**important note** Just reminding you again to pay off the balance every month. None of this works if you carry a balance.
Before you ask, my credit score has gone up since doing this. Yes, I do have a lot of inquiries, but it doesn’t impact your score that much. What does impact it is your utilization, the amount you owe vs. your maximum credit limit. Now, I have 10’s of thousands of credit I will never use, so my utilization rate dropped so low my score went up 30 points. Use a service like Credit Karma or Credit Sesame to check your credit before and while adding new cards. You’ll be happy with the results.
Reward Yourself, Within Reason
When I committed myself to wealth creation, I had to take a hard look at how I spent my money. I knew I was spending more than I wanted to and it was hurting my ability to build up enough funds to make serious investments and get rid of debt.
I spent a lot of money eating out. Way more than I would have guessed. But I loved eating out. I didn’t go to costly restaurants, but I like professionally cooked food. Ever since I was a kid, I never got the obsession with a “home-cooked meal.” F*** that, give me some store-bought Chinese food any day.
I had to make a choice about how much of this indulgence made sense. So, I committed to spending a little less every time by ordering fewer cocktails and going to cheaper places. I strove to cut my spending here by 20%, but dropped other expenses by 30%-60%, because they were less important (remember picking your poison?).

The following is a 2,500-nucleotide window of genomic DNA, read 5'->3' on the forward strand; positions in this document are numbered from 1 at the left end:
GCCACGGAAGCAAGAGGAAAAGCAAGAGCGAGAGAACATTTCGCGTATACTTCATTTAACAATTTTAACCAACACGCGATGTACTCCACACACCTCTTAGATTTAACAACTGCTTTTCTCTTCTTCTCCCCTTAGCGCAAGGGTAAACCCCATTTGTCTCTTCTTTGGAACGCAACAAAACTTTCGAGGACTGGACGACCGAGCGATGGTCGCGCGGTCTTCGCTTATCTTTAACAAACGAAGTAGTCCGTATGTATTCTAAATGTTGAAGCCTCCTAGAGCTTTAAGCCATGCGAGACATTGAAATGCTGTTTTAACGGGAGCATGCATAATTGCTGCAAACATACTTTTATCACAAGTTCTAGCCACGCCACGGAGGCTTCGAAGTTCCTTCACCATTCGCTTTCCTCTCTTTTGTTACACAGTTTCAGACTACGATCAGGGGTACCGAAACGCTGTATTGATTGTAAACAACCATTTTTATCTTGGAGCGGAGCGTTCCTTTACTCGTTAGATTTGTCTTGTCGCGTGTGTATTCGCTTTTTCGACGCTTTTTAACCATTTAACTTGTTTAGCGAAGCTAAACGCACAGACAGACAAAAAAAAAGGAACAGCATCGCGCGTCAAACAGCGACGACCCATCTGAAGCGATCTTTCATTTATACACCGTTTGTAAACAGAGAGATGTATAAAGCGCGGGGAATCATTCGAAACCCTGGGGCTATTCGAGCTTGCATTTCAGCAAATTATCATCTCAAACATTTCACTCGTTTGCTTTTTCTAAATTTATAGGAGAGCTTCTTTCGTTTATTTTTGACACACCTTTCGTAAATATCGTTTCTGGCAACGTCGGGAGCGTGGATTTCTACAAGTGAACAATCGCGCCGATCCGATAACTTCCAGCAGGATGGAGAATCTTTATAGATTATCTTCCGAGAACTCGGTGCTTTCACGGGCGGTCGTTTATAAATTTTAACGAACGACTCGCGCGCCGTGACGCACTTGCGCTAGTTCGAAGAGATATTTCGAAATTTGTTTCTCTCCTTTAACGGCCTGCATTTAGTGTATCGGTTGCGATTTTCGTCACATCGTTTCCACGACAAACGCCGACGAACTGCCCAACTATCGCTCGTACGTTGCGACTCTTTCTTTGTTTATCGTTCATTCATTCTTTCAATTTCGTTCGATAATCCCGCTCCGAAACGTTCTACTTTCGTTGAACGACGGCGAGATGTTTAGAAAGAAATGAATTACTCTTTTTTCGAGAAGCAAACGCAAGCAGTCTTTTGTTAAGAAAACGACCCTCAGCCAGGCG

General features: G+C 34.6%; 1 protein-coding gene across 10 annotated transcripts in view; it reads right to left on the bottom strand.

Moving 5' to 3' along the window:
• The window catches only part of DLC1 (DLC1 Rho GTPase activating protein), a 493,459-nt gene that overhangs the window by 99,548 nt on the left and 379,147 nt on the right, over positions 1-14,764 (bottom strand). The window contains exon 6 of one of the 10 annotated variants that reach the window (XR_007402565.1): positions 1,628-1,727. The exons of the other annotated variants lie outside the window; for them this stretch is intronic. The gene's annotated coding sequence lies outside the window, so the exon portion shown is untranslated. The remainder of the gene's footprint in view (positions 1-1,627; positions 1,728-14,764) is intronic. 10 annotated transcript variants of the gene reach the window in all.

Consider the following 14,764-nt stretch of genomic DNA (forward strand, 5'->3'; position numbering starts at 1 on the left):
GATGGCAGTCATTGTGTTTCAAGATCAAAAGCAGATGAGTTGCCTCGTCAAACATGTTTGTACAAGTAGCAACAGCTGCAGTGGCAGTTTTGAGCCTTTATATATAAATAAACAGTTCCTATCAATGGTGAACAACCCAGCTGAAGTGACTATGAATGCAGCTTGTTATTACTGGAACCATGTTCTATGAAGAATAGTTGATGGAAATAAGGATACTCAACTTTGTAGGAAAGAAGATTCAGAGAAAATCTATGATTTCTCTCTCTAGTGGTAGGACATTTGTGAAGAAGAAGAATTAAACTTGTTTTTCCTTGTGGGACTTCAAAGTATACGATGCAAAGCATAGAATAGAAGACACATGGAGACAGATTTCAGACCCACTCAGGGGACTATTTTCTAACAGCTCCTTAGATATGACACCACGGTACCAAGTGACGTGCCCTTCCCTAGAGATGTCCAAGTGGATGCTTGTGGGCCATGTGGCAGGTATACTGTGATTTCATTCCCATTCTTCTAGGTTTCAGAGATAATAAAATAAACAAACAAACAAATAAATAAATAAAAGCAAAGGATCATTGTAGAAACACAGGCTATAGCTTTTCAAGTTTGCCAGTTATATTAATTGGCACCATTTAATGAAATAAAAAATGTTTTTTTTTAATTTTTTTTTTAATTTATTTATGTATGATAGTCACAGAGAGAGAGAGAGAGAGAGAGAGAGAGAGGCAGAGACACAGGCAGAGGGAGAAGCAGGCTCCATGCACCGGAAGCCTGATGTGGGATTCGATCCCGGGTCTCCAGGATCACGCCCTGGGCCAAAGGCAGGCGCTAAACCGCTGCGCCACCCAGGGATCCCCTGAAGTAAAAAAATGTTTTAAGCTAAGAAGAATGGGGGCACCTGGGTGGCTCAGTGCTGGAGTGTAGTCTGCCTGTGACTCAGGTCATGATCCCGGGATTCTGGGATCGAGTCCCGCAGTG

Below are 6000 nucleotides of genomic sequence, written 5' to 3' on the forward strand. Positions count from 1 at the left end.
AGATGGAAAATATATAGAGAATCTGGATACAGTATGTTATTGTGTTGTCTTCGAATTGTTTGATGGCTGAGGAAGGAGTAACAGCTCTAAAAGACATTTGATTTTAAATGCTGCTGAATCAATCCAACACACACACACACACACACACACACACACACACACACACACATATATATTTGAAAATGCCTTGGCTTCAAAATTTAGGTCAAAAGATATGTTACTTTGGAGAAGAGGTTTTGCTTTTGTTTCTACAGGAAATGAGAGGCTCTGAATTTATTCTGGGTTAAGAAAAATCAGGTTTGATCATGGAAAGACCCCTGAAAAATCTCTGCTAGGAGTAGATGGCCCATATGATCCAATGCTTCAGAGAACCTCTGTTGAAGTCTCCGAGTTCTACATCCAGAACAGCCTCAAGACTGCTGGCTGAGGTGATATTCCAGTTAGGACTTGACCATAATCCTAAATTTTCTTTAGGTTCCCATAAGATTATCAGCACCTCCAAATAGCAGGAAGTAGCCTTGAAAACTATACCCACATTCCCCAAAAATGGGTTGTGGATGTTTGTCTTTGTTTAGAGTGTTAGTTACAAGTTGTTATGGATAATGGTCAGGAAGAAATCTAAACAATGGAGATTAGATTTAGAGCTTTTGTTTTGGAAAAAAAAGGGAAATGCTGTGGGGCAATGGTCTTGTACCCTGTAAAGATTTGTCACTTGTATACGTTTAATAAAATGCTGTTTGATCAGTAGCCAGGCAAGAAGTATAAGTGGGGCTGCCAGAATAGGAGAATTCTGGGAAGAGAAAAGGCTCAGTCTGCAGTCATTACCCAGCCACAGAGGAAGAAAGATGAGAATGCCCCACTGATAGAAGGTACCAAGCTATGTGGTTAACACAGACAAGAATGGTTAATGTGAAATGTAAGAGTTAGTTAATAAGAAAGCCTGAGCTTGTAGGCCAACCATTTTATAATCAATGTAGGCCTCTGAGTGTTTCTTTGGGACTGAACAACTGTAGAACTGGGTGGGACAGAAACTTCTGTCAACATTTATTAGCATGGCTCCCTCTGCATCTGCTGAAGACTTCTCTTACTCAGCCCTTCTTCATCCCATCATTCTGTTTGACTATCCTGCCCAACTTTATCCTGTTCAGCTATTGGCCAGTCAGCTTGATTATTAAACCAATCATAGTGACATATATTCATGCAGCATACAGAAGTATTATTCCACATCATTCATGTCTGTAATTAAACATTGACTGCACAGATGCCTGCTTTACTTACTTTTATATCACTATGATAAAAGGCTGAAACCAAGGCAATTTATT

Now I make sure I still do all the things I love, but I moderate them. I might stay at a cheaper Airbnb on a trip instead of spending so much on hotels. I’ll get black coffee and add milk myself instead of a latte. I find this lets me live the lifestyle I love, but still be able to invest in my long-term wealth.
Go forward and enjoy life. Just make sure you aren’t sacrificing long-term enjoyment for some short-term battles.
Damien is a Personal Finance Nerd and former Facebook Product Manager who started Wealth Noir to help others find wealth. He actively invests in stocks, robo advisors, and cryptocurrency … but loves real estate investing. He holds an MBA from MIT and a Comp Sci & Econ degrees from Unv. of MD. He’s a proud dad, which is his biggest accomplishment.
Tameeka Hutchins says
Really enjoyed reading this article. It was so much of me in the article I def can relate and thought about. Keep writing.
Damien Peters says
Thanks Tameeka. It’s been awhile since I wrote this, but it’s probably truer now than before.